Sunday, January 22, 2017

"Hacksaw Ridge" manipulates through cheesiness and hypocrisy

In director Mel Gibson's bloody historical war movie, Hacksaw Ridge, Christian fanaticism blends oddly with the patriotic needs to serve one's country to the point of both ideologies contradicting themselves.  The protagonist, Desmond T. Doss (Andrew Garfield), is your typical backwoods compassionate idealist, the kind who believes in the "Thou shall not kill" commandment to such an extreme that he actually refuses to carry a fire arm as an American soldier fighting the Japanese during World War II.

Having been raised in a Christian household where both his parents abhor war but worship the Almighty, young Desmond clashes with his Army superiors to such an extreme that he comes across as a delusional peace-corps servant whose beliefs are completely misplaced in an occupation that is all about death and destruction of the so-called-enemy.

The first half of the movie is sort of like Men of Honor lite; the second half is pretty much the opening fifteen minutes of carnage in Saving Private Ryan, but multiplied tenfold: it's bloody brutal.  Gibson here clearly explores his love of God and his passion for defending one's land, but he never considers the contradictions at play.  Even though Doss chooses not to commit murder himself, he clearly doesn't object to his soldier buddies slaughtering everyone and everything in sight, a gesture of hypocrisy very much in line with the faith of the so called hero (Wouldn't his anti-murder stance have had more impact if it included boycotting the military draft and avoiding enlisting altogether???  Just sayin').

Hacksaw Ridge is manipulative cinematic propaganda of the Christian ideals and the American need to engage in war, both of which come across as full of shit as its filmmaker's "tolerance" of the Jewish faith.

Friday, January 20, 2017

"A Monster Calls" is an overly sentimental bore

The dramatic storyline in the fantasy-rich and visually stunning A Monster Calls is a bit too sentimental and sappy even for those who generally don't mind melodramatic fares.  Young Conor O'Malley (Lewis MacDougall) is a troubled boy whose mother is dying from cancer, and whose life at school is burdened by a mean bully (James Melville), a cliche of a character in every imaginable way.  So in order to escape his harsh reality, Conor uses his imagination to create a large tree monster (voiced by Liam Neeson), a creature whose purpose is to obviously mentor and tutor the boy in all the ways of life, and it comes across as an overly obnoxious teacher whose lessons are too old fashioned and preachy.  Director J.A. Bayona - whose creepy The Orphanage (2007) is one of the most under appreciated horror movies of this century - has made a film that is, I suppose, only half decent.  As much as it succeeds with incredible visuals and impressive effects, the film's screenplay drags with one too many tear-jerk moments, trying to leave its thematic imprint on the audience's brain like a scorching hot cattle-brand iron.  Resembling a more grown-up version of Spielberg's The BFG (another ambitious failure), A Monster Calls will likely confuse young audiences with all sorts of out-of-place emotions, all the while boring the adults straight to sleep.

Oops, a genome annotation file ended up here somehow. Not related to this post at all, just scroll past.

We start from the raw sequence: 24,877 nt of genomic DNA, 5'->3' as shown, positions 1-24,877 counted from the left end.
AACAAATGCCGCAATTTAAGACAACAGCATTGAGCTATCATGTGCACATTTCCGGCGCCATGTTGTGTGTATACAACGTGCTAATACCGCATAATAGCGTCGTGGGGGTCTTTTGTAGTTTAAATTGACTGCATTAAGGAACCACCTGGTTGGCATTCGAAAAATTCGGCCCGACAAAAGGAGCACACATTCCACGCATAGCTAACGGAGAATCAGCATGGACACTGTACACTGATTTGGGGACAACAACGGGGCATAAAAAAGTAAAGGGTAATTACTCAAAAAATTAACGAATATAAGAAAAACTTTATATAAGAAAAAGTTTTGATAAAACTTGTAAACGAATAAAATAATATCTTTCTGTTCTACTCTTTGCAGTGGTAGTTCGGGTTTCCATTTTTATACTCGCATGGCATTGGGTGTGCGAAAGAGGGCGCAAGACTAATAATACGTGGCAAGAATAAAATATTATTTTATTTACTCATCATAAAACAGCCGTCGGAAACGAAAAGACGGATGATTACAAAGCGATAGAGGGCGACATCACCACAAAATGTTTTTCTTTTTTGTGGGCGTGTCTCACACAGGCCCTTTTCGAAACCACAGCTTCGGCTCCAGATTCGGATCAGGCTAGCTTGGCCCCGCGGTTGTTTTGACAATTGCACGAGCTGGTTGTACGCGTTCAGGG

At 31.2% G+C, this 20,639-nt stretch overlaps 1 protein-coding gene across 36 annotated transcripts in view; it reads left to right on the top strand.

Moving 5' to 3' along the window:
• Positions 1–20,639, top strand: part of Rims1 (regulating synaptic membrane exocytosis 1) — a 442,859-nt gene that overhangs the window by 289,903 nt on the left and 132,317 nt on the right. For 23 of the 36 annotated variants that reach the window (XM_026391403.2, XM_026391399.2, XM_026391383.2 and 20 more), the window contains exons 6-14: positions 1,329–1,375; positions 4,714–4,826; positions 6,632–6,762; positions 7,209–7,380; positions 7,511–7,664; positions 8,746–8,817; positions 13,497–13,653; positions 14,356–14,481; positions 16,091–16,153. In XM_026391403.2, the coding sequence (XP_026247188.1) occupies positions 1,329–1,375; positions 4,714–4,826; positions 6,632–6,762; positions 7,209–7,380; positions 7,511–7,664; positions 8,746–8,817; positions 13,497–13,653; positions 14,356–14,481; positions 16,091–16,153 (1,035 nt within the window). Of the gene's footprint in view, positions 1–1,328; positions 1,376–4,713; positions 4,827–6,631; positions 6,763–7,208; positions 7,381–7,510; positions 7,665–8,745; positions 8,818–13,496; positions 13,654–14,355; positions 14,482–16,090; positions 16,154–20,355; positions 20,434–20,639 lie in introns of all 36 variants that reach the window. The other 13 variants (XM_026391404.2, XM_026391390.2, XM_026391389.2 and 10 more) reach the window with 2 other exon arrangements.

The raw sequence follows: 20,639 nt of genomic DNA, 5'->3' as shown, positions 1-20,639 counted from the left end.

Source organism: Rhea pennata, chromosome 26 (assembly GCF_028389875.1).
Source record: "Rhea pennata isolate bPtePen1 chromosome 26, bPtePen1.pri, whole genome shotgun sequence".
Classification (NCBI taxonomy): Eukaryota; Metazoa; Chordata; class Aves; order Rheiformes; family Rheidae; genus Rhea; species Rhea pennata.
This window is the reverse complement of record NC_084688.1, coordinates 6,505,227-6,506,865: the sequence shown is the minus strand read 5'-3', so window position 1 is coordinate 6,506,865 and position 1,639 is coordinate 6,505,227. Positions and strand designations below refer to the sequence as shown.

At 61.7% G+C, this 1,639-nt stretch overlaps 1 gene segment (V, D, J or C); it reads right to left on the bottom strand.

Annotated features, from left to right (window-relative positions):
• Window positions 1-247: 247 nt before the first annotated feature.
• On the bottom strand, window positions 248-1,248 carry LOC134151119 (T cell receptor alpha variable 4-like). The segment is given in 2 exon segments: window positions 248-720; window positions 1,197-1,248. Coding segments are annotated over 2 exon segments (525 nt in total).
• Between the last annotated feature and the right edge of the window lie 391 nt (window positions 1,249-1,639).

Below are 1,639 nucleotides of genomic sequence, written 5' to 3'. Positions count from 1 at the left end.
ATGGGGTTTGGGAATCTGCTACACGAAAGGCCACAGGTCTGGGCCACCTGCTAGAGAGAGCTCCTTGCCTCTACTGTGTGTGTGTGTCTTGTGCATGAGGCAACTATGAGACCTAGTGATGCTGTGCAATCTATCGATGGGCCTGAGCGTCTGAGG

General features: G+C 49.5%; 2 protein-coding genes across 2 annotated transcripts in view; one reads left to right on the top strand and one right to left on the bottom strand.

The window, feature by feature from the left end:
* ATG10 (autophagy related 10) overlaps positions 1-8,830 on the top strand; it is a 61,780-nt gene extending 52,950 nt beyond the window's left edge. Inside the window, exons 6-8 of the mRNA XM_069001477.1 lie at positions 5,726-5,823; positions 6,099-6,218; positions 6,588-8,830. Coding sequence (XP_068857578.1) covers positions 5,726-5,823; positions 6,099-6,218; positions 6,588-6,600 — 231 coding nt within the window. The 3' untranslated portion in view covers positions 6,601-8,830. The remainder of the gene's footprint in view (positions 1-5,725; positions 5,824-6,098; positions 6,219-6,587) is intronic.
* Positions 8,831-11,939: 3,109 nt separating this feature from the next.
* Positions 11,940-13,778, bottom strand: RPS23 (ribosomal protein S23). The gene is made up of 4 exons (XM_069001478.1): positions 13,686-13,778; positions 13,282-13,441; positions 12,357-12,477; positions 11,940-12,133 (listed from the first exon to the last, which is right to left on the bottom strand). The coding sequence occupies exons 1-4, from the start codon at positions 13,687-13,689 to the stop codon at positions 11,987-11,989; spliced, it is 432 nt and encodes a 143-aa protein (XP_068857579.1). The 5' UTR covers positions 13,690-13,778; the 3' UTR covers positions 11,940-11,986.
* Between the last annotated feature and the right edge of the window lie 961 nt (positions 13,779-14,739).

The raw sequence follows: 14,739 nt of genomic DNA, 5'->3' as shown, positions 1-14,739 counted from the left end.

Thursday, January 19, 2017

"Patriots Day" is Berg's United 93

Peter Berg's Patriots Day is a taut and tense drama about the 2013 Boston Marathon terrorist attack that left numerous people dead and badly injured.  Unfolding very much like Peter Greengrass' similarly themed but superior 2006 film, United 93, it introduces us to several people early on that fateful day, then lets us follow them as each participates in the incident one way or another.  The movie wisely never preaches, but instead presents us with Sergeant Tommy Saunders (Mark Wahlberg), who drops the F bomb like it's going out of style, and appears rather sympathetic as a limping officer who cares more about the victims than the FBI agent in charge of the operation, Richard DesLauriers (Kevin Bacon, looking like he just stepped into this movie from the set of Mystic River).  The fact that the bombings in question took place rather recently, and that its coverage by the media has already made most everyone well aware of who, what, when and how may keep the sense of suspense a bit lower than expected.  And even though the additional news footage and testimonies from the real-life characters prior to the end credits is superfluous and unnecessary, Patriots Day is still a well made film for everyone looking to wave their red, white and blue flag while honoring the victims of this horrific event.

Wednesday, January 18, 2017

"God Country"'s ideal setting sizzles with mystique

The vast, wounded landscape in God Country is a sight to behold.  Barren and void of anything but dirt and wild mammals, with the storm of the century upon it, its mythical stature enough to inspire the unseen narrator to say, "This here story's been passed down in my family for generations now..."  Like a poem from a citizen of hell who's looking down at the decaying Earth, it sets up a scenario that is as grand as it is mystical.

God Country #1, written by Donny Cates and illustrated by Geoff Shaw, Jason Wordie and John J. Hill (alternate cover by Gerardo Zaffino), centers on Roy Quinlan, a loyal son whose wife and young daughter have finally had enough with the belligerent threats spewed by Roy's father, Emmet, whose dementia is quickly turning him into a great liability for everyone around him.  Emmet's stature is large and in charge, his appearance resembling a deity of the highest order, while his mind is another matter altogether.  When an unprecedented storms crashes on their hometown in Texas, it triggers a chain of events that will challenge an otherworldly God to pick a bone with one of the aforementioned characters.